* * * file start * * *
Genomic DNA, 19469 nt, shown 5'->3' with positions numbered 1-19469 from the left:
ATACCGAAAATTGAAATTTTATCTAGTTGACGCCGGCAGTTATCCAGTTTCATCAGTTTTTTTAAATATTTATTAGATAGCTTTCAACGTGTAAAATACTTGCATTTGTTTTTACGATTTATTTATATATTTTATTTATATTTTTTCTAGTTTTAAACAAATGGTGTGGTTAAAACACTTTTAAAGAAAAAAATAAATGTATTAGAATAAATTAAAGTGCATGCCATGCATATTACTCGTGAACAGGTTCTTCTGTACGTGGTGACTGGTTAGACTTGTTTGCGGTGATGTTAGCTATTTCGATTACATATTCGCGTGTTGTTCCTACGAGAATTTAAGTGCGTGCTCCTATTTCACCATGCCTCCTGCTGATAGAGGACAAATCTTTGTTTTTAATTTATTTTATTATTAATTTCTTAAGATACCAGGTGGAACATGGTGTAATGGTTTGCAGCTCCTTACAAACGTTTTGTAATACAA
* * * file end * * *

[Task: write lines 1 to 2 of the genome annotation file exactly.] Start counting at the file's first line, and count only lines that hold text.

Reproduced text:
Genomic DNA, 19469 nt, shown 5'->3' with positions numbered 1-19469 from the left:
ATACCGAAAATTGAAATTTTATCTAGTTGACGCCGGCAGTTATCCAGTTTCATCAGTTTTTTTAAATATTTATTAGATAGCTTTCAACGTGTAAAATACTTGCATTTGTTTTTACGATTTATTTATATATTTTATTTATATTTTTTCTAGTTTTAAACAAATGGTGTGGTTAAAACACTTTTAAAGAAAAAAATAAATGTATTAGAATAAATTAAAGTGCATGCCATGCATATTACTCGTGAACAGGTTCTTCTGTACGTGGTGACTGGTTAGACTTGTTTGCGGTGATGTTAGCTATTTCGATTACATATTCGCGTGTTGTTCCTACGAGAATTTAAGTGCGTGCTCCTATTTCACCATGCCTCCTGCTGATAGAGGACAAATCTTTGTTTTTAATTTATTTTATTATTAATTTCTTAAGATACCAGGTGGAACATGGTGTAATGGTTTGCAGCTCCTTACAAACGTTTTGTAATACAA